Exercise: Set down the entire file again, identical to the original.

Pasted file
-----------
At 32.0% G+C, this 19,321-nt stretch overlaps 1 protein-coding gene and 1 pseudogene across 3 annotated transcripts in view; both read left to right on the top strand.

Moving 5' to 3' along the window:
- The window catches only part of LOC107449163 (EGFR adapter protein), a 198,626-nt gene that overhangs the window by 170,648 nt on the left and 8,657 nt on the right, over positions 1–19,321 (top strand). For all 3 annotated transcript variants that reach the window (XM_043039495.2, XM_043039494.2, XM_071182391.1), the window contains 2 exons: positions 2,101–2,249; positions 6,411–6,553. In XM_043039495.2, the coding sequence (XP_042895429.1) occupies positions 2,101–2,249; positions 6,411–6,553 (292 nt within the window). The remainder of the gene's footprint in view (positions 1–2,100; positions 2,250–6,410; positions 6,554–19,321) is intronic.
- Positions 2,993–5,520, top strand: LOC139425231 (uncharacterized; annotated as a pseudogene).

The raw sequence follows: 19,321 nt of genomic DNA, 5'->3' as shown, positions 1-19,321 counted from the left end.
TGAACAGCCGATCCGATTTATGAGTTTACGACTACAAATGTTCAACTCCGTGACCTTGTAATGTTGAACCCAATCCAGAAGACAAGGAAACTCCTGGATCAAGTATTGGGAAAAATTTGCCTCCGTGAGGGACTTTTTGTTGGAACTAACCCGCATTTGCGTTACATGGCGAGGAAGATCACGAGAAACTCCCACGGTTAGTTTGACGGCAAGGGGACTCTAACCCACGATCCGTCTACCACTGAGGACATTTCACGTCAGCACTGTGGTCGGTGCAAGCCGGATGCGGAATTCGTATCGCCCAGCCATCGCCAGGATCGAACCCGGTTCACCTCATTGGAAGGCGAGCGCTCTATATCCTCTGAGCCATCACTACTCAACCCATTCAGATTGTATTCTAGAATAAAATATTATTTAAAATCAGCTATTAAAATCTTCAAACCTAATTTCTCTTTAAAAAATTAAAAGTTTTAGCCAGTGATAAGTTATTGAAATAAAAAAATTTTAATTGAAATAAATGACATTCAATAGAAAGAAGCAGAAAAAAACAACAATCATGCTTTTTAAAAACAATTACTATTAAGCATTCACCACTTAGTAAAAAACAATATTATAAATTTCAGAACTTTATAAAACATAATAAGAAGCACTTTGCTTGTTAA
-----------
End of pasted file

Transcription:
At 32.0% G+C, this 19,321-nt stretch overlaps 1 protein-coding gene and 1 pseudogene across 3 annotated transcripts in view; both read left to right on the top strand.

Moving 5' to 3' along the window:
- The window catches only part of LOC107449163 (EGFR adapter protein), a 198,626-nt gene that overhangs the window by 170,648 nt on the left and 8,657 nt on the right, over positions 1–19,321 (top strand). For all 3 annotated transcript variants that reach the window (XM_043039495.2, XM_043039494.2, XM_071182391.1), the window contains 2 exons: positions 2,101–2,249; positions 6,411–6,553. In XM_043039495.2, the coding sequence (XP_042895429.1) occupies positions 2,101–2,249; positions 6,411–6,553 (292 nt within the window). The remainder of the gene's footprint in view (positions 1–2,100; positions 2,250–6,410; positions 6,554–19,321) is intronic.
- Positions 2,993–5,520, top strand: LOC139425231 (uncharacterized; annotated as a pseudogene).

The raw sequence follows: 19,321 nt of genomic DNA, 5'->3' as shown, positions 1-19,321 counted from the left end.
TGAACAGCCGATCCGATTTATGAGTTTACGACTACAAATGTTCAACTCCGTGACCTTGTAATGTTGAACCCAATCCAGAAGACAAGGAAACTCCTGGATCAAGTATTGGGAAAAATTTGCCTCCGTGAGGGACTTTTTGTTGGAACTAACCCGCATTTGCGTTACATGGCGAGGAAGATCACGAGAAACTCCCACGGTTAGTTTGACGGCAAGGGGACTCTAACCCACGATCCGTCTACCACTGAGGACATTTCACGTCAGCACTGTGGTCGGTGCAAGCCGGATGCGGAATTCGTATCGCCCAGCCATCGCCAGGATCGAACCCGGTTCACCTCATTGGAAGGCGAGCGCTCTATATCCTCTGAGCCATCACTACTCAACCCATTCAGATTGTATTCTAGAATAAAATATTATTTAAAATCAGCTATTAAAATCTTCAAACCTAATTTCTCTTTAAAAAATTAAAAGTTTTAGCCAGTGATAAGTTATTGAAATAAAAAAATTTTAATTGAAATAAATGACATTCAATAGAAAGAAGCAGAAAAAAACAACAATCATGCTTTTTAAAAACAATTACTATTAAGCATTCACCACTTAGTAAAAAACAATATTATAAATTTCAGAACTTTATAAAACATAATAAGAAGCACTTTGCTTGTTAA